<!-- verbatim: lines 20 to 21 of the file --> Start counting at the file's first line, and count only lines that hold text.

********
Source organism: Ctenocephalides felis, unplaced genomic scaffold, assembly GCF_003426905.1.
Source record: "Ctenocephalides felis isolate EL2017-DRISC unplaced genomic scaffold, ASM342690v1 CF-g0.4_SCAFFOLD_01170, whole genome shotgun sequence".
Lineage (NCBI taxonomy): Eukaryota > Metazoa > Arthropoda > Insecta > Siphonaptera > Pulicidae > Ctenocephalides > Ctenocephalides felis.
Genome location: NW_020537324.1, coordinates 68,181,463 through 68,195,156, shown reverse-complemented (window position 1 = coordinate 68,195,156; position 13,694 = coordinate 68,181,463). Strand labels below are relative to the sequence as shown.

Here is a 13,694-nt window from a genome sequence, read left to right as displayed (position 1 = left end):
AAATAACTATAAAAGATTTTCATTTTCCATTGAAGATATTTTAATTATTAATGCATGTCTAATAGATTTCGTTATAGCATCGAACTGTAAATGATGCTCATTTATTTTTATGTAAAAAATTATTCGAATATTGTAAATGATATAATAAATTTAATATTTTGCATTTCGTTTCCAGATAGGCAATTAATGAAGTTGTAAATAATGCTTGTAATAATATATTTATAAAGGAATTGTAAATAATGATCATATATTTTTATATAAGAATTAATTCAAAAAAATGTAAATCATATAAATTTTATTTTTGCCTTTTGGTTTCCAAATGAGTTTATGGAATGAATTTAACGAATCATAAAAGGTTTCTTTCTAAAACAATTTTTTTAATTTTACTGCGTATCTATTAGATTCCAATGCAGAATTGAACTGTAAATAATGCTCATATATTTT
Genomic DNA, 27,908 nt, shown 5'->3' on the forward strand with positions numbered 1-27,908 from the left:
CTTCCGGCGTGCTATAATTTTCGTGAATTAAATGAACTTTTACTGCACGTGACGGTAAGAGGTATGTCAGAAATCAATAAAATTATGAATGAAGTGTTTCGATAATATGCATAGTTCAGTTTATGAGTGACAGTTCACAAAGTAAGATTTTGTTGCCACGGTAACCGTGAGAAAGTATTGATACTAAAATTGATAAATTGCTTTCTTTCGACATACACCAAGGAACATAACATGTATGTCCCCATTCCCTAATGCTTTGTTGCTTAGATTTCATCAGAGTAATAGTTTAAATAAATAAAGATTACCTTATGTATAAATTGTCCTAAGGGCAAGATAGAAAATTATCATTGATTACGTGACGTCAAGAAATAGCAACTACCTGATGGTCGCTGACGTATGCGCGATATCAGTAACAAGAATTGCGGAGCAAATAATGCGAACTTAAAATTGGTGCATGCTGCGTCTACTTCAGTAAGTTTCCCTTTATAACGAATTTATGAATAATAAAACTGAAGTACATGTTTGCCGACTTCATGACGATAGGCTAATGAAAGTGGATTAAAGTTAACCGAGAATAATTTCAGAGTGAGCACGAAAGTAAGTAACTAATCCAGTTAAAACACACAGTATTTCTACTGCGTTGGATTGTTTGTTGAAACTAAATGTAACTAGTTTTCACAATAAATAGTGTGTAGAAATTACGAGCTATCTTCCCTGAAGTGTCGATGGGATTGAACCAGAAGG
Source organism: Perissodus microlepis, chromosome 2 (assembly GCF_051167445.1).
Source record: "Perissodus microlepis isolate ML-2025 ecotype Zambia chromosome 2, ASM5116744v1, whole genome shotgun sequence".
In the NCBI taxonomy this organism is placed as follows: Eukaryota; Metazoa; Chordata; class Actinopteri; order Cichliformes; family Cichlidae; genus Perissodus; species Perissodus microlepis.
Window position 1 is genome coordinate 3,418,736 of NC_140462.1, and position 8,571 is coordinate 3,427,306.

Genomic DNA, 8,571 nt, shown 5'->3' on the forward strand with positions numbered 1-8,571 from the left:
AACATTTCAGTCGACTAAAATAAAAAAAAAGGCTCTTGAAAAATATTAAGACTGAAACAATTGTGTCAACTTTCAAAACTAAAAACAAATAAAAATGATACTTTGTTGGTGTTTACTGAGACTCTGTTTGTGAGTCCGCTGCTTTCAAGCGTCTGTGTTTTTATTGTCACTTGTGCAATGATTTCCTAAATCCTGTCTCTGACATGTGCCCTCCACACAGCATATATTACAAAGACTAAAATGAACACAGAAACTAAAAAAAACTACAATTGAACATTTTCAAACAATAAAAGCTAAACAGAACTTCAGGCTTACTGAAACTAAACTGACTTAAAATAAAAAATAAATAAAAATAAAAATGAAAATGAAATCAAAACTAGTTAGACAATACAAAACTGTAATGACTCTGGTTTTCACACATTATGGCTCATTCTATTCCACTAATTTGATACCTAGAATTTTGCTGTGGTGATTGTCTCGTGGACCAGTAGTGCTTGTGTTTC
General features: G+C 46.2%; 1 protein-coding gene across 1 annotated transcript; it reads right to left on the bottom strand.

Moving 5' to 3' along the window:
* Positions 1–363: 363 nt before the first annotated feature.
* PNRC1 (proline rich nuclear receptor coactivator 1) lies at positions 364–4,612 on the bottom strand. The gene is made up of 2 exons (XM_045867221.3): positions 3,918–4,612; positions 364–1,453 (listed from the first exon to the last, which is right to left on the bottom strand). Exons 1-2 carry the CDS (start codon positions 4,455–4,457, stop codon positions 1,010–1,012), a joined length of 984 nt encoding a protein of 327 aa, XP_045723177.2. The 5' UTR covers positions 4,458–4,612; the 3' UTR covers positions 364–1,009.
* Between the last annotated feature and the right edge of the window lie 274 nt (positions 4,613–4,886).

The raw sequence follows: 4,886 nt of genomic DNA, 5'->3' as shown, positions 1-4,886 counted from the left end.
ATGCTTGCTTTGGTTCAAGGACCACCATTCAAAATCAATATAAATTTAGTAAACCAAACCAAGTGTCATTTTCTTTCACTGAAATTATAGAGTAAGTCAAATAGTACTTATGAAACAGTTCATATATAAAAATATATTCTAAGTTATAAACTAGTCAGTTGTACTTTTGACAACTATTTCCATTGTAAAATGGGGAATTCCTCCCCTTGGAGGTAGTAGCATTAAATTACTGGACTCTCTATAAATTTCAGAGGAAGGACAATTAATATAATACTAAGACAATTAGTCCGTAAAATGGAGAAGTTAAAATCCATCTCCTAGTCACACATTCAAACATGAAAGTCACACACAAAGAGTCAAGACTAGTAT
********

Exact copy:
The raw sequence follows: 4,886 nt of genomic DNA, 5'->3' as shown, positions 1-4,886 counted from the left end.
ATGCTTGCTTTGGTTCAAGGACCACCATTCAAAATCAATATAAATTTAGTAAACCAAACCAAGTGTCATTTTCTTTCACTGAAATTATAGAGTAAGTCAAATAGTACTTATGAAACAGTTCATATATAAAAATATATTCTAAGTTATAAACTAGTCAGTTGTACTTTTGACAACTATTTCCATTGTAAAATGGGGAATTCCTCCCCTTGGAGGTAGTAGCATTAAATTACTGGACTCTCTATAAATTTCAGAGGAAGGACAATTAATATAATACTAAGACAATTAGTCCGTAAAATGGAGAAGTTAAAATCCATCTCCTAGTCACACATTCAAACATGAAAGTCACACACAAAGAGTCAAGACTAGTAT